With the coronavirus ravaging the arts industry across the US, two state governors have released ambitious plans to bring culture back to the country’s top arts hubs. In Gavin Newsom’s 2021-2022 budget plan released this week, the California governor is dedicating $25m for a grant programme aimed at small museums and theaters, as well as $15m to the California Arts Council for the creation of a statewide pilot programme called the California Creative Corps, to be funded through dollar-for-dollar matching donations from private donors.
While details are still to come, a press release from the governor’s office says that the “intention is to employ artists in service to the public health crisis in a public-private partnership model”, comparing the state-wide effort akin to the Works Progress Administration, the federal initiative that helped US creative workers during the Great Depression, by employing artists, sponsoring projects and creating scores of public art works across the country.
“As far as we know, there has never been a statewide publicly supported activation of a corps strategy to employ and deploy artists,” says Julie Baker, the executive director of Californians for the Arts and California Arts Advocates. “We're looking at how artists can be a part of the solution to the public health crisis. We were trying to find models to look to regarding how to get artists employed while they can’t do what they normally would, such as putting on shows. We looked at models like the Works Project Administration where artists were hired for projects that included creating public art, making pamphlets to aid tourism, and creating original theatrical productions to chronicle the times they were living through.”
“In the 1970s, there was the Comprehensive Employment Training Act, another programme that employed and trained artists and even had them working inside some government agencies,” she adds. “There were these federal models, but what we haven't seen are statewide models, which is why the California Creative Corps concept is new.”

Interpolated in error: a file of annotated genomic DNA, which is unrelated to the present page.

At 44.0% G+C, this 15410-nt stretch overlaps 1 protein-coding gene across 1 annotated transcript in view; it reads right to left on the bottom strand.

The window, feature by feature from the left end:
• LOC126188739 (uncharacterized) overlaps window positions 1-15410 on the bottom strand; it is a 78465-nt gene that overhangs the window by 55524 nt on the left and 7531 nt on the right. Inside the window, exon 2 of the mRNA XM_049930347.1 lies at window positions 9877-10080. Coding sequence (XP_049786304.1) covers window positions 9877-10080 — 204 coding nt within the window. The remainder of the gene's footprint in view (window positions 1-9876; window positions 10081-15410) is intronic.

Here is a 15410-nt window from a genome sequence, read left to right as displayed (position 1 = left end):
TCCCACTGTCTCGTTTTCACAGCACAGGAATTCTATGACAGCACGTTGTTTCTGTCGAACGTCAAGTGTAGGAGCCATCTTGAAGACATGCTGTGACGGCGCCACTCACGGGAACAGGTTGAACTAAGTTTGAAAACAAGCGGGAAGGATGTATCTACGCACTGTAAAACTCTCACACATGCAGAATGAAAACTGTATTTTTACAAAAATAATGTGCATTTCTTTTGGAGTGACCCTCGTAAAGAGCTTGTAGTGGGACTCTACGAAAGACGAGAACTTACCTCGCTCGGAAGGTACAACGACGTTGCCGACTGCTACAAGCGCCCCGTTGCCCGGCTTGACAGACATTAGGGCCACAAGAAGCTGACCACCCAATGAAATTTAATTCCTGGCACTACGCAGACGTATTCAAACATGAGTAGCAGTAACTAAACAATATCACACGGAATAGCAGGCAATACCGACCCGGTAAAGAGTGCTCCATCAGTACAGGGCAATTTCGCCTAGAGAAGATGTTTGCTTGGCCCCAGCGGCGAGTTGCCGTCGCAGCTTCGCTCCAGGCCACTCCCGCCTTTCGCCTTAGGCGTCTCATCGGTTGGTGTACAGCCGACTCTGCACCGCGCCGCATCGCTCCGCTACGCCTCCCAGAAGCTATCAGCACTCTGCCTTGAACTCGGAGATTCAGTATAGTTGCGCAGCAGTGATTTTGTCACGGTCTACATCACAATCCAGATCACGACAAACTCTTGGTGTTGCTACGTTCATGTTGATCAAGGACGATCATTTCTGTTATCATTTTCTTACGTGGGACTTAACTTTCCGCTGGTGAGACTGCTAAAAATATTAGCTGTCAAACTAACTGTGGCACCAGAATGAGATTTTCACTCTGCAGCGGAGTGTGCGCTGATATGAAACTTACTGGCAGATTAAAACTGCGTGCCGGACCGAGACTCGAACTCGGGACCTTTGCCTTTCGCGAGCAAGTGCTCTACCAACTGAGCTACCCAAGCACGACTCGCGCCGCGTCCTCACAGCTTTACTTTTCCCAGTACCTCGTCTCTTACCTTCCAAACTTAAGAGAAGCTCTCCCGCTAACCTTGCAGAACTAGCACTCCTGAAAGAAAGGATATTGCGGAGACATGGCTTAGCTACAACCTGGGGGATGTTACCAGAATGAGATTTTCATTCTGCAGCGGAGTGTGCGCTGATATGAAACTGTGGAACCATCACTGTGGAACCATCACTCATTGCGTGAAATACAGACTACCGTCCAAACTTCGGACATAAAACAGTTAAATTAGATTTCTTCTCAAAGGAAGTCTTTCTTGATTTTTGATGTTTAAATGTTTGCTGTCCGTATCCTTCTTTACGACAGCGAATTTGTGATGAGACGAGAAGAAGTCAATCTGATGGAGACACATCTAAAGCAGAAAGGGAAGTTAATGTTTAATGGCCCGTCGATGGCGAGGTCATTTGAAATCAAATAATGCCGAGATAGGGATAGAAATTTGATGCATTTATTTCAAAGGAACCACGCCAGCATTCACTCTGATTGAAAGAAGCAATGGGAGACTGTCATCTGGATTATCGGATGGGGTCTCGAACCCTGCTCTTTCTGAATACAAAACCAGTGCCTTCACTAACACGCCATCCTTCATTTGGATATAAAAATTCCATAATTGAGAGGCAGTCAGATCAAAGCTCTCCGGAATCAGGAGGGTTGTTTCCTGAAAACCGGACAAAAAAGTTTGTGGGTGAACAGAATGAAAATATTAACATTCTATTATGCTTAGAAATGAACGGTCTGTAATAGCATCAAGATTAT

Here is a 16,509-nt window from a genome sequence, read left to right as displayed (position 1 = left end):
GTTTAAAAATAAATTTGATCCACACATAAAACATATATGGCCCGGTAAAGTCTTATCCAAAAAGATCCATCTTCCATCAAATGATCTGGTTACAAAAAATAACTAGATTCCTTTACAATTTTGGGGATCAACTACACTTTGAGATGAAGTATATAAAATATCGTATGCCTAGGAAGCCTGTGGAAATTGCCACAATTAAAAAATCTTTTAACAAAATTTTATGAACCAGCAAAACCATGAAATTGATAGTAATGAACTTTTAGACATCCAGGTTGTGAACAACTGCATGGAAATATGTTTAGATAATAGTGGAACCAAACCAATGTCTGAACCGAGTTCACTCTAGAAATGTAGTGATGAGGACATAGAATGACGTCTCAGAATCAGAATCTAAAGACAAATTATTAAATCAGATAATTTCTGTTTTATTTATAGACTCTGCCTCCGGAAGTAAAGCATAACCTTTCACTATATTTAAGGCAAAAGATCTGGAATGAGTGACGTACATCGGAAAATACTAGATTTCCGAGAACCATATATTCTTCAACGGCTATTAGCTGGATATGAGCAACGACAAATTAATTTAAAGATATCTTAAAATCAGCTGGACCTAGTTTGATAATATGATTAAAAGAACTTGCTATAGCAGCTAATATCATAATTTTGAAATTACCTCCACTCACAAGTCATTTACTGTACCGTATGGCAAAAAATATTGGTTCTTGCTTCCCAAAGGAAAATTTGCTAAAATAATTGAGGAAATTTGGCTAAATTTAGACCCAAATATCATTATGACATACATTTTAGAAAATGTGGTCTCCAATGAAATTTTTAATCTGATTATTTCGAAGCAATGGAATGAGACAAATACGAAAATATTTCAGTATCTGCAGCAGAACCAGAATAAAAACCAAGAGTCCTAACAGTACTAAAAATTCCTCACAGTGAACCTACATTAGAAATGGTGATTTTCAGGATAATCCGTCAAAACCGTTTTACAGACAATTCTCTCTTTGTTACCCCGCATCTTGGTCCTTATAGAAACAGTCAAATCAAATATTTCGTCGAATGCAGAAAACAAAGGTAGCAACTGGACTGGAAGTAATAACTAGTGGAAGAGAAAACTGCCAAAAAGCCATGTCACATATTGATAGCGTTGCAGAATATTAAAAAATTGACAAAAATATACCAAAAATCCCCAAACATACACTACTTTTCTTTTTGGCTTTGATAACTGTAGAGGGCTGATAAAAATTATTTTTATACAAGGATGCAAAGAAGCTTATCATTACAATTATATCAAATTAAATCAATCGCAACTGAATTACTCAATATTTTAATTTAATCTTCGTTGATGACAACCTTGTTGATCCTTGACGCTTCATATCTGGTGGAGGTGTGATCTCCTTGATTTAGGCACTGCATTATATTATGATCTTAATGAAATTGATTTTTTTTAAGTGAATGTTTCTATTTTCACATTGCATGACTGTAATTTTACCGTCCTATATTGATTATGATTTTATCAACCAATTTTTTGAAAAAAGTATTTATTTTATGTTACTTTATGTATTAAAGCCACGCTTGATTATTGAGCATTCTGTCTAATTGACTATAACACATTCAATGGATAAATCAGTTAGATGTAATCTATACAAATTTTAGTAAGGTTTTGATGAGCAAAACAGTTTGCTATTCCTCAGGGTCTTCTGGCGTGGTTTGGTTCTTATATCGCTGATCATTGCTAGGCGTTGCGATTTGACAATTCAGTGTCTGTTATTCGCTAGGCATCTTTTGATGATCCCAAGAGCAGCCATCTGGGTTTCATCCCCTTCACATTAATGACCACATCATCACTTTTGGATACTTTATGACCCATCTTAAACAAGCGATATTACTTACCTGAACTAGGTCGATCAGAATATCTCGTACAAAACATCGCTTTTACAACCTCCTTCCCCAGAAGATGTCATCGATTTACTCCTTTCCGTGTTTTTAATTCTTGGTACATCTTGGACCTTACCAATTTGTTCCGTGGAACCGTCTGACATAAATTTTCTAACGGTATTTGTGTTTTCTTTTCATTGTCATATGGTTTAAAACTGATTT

Deborah Cullinan, the CEO of San Francisco’s Yerba Buena Center for the Arts who also served as the arts and culture representative on Governor Newsom’s task force, added in a statement that she was “inspired by his deep understanding of and commitment to the role that artists and arts organisations across our state—particularly BIPOC and LGBTQIA+ artists in our hardest hit communities—can play in rebuilding trust, encouraging healthy behaviour, fuelling positivity, and driving a more equitable future."
On the other coast, New York governor Andrew Cuomo told the New York Times this week that he and his team are devising their own plan to “bring arts and culture back to life,” saying that the state would begin to take steps to both reinstate cultural events and create work for currently unemployed artists. “Cities are, by definition, centers of energy, entertainment, theater and cuisine,” Governor said. “Without that activity and attraction, cities lose much of their appeal. What is a city without social, cultural and creative synergies? New York City is not New York without Broadway.” Cuomo said he is looking into how the city could safely host socially distant performances, and is working with the Mellon Foundation to distribute grants aimed at putting over 1,000 artists back to work and supplying funding for community arts groups. The state will begin a public-private partnership called New York Arts Revival that will host a series of statewide pop-up concerts with over 150 performers, including comedians such as Amy Schumer, Chris Rock, the opera singer Renée Fleming and the actor Hugh Jackman.
“We’re looking at months of shutdowns,” Cuomo said, regarding the idea of waiting until the country is vaccinated to restart arts events. “We need to begin to act now. We can’t float along letting pain, hardship and inequality grow around us.”